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COVID-19 RULES

KEY POINTS: Germany’s new Covid-19 rules from October

Germany is preparing for the colder months with a new set of Covid regulations. Here's what you need to know about the rules - and changes.

Passengers wear masks in Potsdam. Germany is preparing for autumn with Covid regulations.
Passengers wear masks in Potsdam. Germany is preparing for autumn with Covid regulations. Photo: picture alliance/dpa/dpa-Zentralbild | Monika Skolimowska

What’s happening?

Germany has agreed on amending the Infection Protection Act which forms the legal basis for any Covid-19 measures. 

The plan includes some measures that will apply nationwide, while the states can also decide on regional requirements depending on the pandemic situation.

On Friday September 16th, the Bundesrat, which represents the states, gave its approval. 

With the fresh set of rules, the coalition, made up of the Social Democrats (SPD), Greens and the Free Democrats (FDP), is trying to prepare Germany for pandemic developments during autumn and winter. The new legal framework will apply from October 1st to April 7th 2023. 

Here are some of the changes at a glance:

Mandatory masks on long-distance trains

People travelling on long-distance trains in Germany will still have to wear an FFP2 mask if they are over the age of 14. For children between the ages of six and 13, a surgical mask is sufficient. 

READ ALSO: Germany to enforce new Covid rules from October 1st

No mask mandate on planes

At the moment, people on flights to and from Germany, as well as domestic flights, still have to wear a face mask, but this will no longer be a requirement from October 1st under the new rules. The German government can, however, reintroduce mandatory masks on aeroplanes by decree if it deems it necessary in light of rising case numbers.

A Lufthansa airplane at Frankfurt airport.

A Lufthansa airplane at Frankfurt airport. Photo: picture alliance/dpa | Boris Roessler

It comes after outrage was sparked when ministers – including Chancellor Olaf Scholz – were seen without masks on a government trip to Canada recently.

READ ALSO: ‘Double standards’: Why top German ministers are embroiled in a Covid row

Mask and test rule in hospitals and nursing homes

A tightening of the rules affects hospitals, clinics and nursing homes. In these settings, people have to wear an FFP2 mask and show a negative Covid-19 test result. 

In order to strengthen the protection of those in need of care who are particularly at risk, nursing homes have to appoint representatives who will take care of vaccinations, hygiene and any other treatment for those who fall ill, for example with the drug Paxlovid.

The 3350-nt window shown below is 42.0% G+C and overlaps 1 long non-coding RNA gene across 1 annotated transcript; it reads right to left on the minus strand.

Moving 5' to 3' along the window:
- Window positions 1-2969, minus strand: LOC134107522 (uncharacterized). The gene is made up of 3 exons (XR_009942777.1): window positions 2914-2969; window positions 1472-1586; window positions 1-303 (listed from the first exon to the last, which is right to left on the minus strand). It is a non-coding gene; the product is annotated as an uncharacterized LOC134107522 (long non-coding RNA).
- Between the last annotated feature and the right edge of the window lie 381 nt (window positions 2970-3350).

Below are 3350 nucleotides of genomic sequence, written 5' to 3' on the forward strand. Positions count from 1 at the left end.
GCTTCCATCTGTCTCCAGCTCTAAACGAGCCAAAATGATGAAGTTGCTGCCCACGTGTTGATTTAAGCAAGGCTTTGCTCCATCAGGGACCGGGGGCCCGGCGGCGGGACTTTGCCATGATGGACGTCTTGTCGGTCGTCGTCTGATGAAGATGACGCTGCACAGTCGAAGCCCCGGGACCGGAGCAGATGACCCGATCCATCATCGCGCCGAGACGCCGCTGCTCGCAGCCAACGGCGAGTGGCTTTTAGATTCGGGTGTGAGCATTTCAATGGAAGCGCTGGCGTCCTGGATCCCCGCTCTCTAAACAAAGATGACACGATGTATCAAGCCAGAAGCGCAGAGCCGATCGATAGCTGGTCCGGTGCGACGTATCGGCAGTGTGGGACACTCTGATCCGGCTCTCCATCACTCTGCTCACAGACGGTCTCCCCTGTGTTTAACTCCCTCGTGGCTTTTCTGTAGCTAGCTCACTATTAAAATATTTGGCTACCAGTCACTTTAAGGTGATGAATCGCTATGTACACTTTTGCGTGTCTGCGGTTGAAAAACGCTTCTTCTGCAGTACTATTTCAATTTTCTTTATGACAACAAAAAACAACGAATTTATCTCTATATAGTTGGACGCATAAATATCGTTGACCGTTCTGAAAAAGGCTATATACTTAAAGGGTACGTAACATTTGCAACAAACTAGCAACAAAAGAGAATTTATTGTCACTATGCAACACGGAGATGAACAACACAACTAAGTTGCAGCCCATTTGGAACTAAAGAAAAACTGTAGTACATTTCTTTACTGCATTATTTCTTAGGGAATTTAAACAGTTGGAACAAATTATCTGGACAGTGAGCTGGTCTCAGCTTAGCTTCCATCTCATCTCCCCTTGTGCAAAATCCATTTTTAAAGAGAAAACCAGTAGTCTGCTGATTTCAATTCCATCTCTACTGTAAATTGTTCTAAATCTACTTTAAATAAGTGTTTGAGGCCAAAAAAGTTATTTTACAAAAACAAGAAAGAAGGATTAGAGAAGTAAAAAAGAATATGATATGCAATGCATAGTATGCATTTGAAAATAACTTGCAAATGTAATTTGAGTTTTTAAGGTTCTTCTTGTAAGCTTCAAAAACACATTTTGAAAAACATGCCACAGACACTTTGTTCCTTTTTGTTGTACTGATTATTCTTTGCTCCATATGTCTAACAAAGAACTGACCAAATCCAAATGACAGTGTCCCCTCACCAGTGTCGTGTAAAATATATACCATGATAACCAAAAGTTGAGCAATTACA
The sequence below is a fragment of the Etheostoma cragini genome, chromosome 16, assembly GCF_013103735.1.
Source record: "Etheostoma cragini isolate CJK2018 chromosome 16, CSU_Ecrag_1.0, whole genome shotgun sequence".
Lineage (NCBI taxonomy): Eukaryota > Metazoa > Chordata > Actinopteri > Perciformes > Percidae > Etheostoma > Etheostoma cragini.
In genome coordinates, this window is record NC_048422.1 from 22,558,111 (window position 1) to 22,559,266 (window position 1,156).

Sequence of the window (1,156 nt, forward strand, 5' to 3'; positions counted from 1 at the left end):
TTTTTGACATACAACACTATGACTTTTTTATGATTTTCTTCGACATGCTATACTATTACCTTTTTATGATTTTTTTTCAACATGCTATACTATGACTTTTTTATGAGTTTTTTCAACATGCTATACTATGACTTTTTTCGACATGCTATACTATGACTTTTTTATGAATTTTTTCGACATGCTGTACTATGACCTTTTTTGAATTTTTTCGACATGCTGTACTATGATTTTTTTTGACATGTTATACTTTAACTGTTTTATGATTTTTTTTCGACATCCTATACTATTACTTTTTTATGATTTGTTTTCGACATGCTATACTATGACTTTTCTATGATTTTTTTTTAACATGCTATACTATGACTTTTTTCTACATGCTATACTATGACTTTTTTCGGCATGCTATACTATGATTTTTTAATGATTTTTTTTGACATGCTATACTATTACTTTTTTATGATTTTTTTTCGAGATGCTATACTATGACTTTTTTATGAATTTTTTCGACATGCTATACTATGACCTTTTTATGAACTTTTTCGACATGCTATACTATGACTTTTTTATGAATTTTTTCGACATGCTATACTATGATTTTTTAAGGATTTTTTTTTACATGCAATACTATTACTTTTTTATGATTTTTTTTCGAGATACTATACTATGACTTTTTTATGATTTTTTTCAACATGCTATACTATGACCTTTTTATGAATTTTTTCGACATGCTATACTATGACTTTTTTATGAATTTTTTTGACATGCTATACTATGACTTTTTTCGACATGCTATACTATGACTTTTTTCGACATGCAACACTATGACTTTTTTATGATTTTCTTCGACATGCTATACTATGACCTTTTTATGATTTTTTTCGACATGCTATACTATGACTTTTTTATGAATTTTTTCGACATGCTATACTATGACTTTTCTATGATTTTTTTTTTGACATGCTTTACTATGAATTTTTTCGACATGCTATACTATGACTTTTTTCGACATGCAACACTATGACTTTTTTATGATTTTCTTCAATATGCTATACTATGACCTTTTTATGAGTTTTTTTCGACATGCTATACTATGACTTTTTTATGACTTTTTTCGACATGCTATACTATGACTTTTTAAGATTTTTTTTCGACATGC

Masks when visiting doctor

FFP2 masks are now also a requirement in doctors’ offices and other outpatient medical facilities. Previously, this could be regulated by the states, but now the federal government will regulate this uniformly.

State rules for local transport, schools and public spaces

In some areas, the government is not putting in place nationwide measures. Instead, German states will be able to bring in tighter regulations by decree. These include making masks mandatory on local public transport. It is expected that the mask mandate will remain in public transport, after a meeting from the state health ministers.

States can also choose to bring in compulsory masks in other publicly accessible indoor spaces such as restaurants or shops. This will depend on the Covid situation. 

Exceptions to mandatory mask orders issued by the states

Exceptions to having to wear a mask apply will apply in certain areas. For instance, at recreational, cultural, and sporting events, as well as in the food service industry, a mask does not have to be worn by anyone who can present a current negative test. Furthermore, anyone who has recently recovered or received a Covid vaccination no more than three months ago can be exempt from the mask requirement. However, the states can decide for themselves whether they want to allow these exemptions to apply.

A sign urging people to wear masks in Munich.

A sign urging people to wear masks in Munich. Photo: picture alliance/dpa | Peter Kneffel